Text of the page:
Each week, Weber Shandwick’s APAC Intelligence Bulletin shares the key developments shaping business sectors and markets throughout the Asia Pacific region.
- Emerging from lockdown and travel restrictions, Malaysia is moving forward with future plans
- The government’s ‘Keluarga Malaysia’ vision and 12th Five Year Plan are driving digital adoption and sustainability measures throughout the country
- Malaysia’s international standing is growing, with the country newly appointed to the United Nations Human Rights Council
- The appointment has led to increased scrutiny and criticism from domestic human rights advocates
The Malaysian government has successfully vaccinated 90% of the country’s adult population. With the target reached, interstate and international travel has resumed. While international tourists are not yet permitted to cross the country’s borders and anyone travelling to Malaysia will still need to complete 14 days of quarantine, vaccinated Malaysians are now able to travel both interstate and overseas.
The easing of restrictions coincides with the government outlining its plans for the country’s future. Malaysia’s Prime Minister has spoken extensively of the government’s vision of ‘Keluarga Malaysia’; a philosophy wherein everyone within Malaysia is of one family and equally committed to working together to progress the country into the future. The government has supported the vision with a new Five Year Plan.
The private sector has endeavoured to embrace the government’s philosophy. A global financial consultancy has launched a free four-part webinar programme to help all Malaysian businesses develop net zero carbon strategies. Elsewhere, telecommunications companies will be offering Keluarga Malaysia packages to support digital literacy and adoption among teens and families.
Malaysia’s stock exchange recently pledged to be carbon-neutral by 2022. Over the past year, Malaysia has climbed ten places on a global Digital Quality of Life Index assembled by a Dutch VPN international, ranking 31st out of 110 countries. ‘Accelerating technological adoption and innovation’ and ‘advancing sustainability’ are both key priorities of the government’s Five Year Plan.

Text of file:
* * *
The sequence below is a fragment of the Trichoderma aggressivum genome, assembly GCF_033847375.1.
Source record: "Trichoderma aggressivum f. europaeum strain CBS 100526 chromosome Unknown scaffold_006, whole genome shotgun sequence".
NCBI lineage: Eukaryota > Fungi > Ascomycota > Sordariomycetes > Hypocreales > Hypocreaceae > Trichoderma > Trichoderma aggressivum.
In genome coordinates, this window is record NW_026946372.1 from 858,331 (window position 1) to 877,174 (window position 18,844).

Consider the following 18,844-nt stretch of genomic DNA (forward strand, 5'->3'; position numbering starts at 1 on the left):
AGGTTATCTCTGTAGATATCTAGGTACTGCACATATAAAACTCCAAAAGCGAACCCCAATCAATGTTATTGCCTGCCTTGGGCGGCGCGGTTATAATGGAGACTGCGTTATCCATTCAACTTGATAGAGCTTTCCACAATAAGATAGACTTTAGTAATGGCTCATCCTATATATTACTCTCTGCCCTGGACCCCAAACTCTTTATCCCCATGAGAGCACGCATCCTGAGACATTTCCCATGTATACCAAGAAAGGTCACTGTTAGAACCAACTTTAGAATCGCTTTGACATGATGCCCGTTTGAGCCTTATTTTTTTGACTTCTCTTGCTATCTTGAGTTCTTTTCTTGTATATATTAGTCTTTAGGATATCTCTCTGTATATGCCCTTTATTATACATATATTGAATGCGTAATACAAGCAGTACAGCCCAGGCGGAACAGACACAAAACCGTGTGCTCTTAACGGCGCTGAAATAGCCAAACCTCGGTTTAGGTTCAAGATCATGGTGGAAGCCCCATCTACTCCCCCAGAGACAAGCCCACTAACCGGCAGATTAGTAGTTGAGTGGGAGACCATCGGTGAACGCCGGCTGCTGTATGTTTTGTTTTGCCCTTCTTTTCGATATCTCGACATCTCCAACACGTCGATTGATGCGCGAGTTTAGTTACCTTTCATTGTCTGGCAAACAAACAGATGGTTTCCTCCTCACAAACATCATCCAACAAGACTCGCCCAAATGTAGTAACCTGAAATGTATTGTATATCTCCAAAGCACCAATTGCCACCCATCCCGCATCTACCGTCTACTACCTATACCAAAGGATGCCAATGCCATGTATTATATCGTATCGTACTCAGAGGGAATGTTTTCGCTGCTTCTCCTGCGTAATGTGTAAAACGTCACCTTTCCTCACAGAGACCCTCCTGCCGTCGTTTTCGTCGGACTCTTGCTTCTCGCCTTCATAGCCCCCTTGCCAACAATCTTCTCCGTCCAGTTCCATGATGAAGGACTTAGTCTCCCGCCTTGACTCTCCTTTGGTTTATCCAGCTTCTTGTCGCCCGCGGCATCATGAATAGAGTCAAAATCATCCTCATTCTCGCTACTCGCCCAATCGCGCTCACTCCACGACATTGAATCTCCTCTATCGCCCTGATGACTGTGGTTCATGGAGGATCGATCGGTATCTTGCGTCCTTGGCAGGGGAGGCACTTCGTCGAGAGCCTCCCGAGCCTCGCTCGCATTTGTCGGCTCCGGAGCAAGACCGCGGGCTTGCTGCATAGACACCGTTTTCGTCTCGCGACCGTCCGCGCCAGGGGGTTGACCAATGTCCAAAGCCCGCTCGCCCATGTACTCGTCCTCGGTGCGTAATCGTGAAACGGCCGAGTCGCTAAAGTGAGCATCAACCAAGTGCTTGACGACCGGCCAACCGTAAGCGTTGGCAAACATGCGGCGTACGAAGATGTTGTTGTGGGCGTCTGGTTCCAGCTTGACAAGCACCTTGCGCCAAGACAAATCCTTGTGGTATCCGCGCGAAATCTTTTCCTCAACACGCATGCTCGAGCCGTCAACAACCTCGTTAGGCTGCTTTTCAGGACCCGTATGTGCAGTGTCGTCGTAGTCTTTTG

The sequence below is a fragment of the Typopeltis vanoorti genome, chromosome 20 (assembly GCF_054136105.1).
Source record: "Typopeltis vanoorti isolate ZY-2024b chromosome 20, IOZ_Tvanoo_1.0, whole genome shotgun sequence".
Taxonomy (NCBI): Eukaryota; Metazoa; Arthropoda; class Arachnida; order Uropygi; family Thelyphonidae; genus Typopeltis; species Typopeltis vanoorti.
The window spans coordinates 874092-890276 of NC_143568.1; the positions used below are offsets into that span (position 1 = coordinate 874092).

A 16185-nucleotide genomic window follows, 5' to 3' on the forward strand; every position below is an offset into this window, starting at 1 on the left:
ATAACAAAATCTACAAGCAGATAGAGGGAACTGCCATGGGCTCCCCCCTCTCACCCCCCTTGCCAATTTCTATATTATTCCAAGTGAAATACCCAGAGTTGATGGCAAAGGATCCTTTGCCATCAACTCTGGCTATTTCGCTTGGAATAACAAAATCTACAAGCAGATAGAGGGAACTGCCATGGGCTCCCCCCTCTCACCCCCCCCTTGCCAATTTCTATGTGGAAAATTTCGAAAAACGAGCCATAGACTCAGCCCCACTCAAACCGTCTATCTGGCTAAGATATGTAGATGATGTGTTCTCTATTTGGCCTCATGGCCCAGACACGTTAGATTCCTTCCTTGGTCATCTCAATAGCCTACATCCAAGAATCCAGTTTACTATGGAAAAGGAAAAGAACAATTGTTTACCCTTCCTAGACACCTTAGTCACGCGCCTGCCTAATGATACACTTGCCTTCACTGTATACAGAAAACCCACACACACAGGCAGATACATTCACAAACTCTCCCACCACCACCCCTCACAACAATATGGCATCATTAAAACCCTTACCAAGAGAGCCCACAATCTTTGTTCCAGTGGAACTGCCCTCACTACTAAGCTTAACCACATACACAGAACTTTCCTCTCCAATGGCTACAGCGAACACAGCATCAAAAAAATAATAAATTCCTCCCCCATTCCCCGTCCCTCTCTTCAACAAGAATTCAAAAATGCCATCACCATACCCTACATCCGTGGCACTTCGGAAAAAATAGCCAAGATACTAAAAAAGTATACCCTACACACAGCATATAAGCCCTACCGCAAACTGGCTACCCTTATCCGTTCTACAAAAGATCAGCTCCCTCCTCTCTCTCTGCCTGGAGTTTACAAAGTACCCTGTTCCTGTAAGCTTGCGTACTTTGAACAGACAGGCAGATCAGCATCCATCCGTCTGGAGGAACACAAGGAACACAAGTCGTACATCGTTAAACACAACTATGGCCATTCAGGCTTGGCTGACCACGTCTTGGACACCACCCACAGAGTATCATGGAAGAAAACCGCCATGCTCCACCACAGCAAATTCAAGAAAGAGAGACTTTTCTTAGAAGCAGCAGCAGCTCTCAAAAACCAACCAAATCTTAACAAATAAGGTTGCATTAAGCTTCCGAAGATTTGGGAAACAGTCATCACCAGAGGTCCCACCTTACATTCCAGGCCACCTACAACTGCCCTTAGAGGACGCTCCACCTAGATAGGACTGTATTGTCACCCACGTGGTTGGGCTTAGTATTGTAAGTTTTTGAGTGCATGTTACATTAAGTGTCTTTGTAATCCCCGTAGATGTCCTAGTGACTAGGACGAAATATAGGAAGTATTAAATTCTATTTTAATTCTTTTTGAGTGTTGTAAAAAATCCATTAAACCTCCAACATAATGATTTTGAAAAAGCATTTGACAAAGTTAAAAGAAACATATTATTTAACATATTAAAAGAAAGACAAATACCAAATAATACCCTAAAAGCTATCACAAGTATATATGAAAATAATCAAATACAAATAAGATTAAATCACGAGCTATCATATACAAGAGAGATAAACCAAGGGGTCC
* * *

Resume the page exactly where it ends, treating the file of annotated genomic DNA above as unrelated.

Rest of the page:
The united efforts of Malaysia’s public and private sectors have raised the country’s global profile. A strategic consultancy recently identified Malaysia as one of the world’s ten best-prepared countries in terms of transitioning to net zero economic models. Malaysia’s education system and natural resources have, according to another consultancy, also positioned the country as one of the world’s best merger and acquisition markets.
Malaysia was also recently elected to chair international cybersecurity organisation APCERT (Asia Pacific Computer Emergency Response Team). Similarly, the United Nations has just appointed Malaysia to the organisation’s global Human Rights Council. The country’s Communications Minister has recently emphasised Malaysia’s ambition to support and lead the international community.
The combination of the government’s stated priorities and the recent recognition of the international community has resulted in greater scrutiny of the Malaysian government’s conduct around human rights. A sitting senator has said the government’s stated priorities of inclusivity are not embodied by legislation and representatives that have increasingly restricted the freedom and protection of non-Muslim citizens.
A sitting member of Malaysia’s parliament has said that the appointment to the United Nations’ Human Rights Council should be viewed as a challenge to the country to improve its own human rights record. A transgender Malaysian businesswoman was recently arrested in Thailand and threatened with extradition to Malaysia for the crime of insulting Islam by dressing as a woman at a holy event; she has since fled to Australia.
The prosecution of the Malaysian law in question has been criticised by over 20 human rights groups within Malaysia. A civil society consisting of former Malaysian public servants have publicly condemned the belief that transgender people contradict Islam. A women’s rights civil society in the country has said charging the woman in question would contravene her human rights under Malaysian law.
This briefing was prepared by Weber Shandwick’s Insight & Intelligence team in Singapore.
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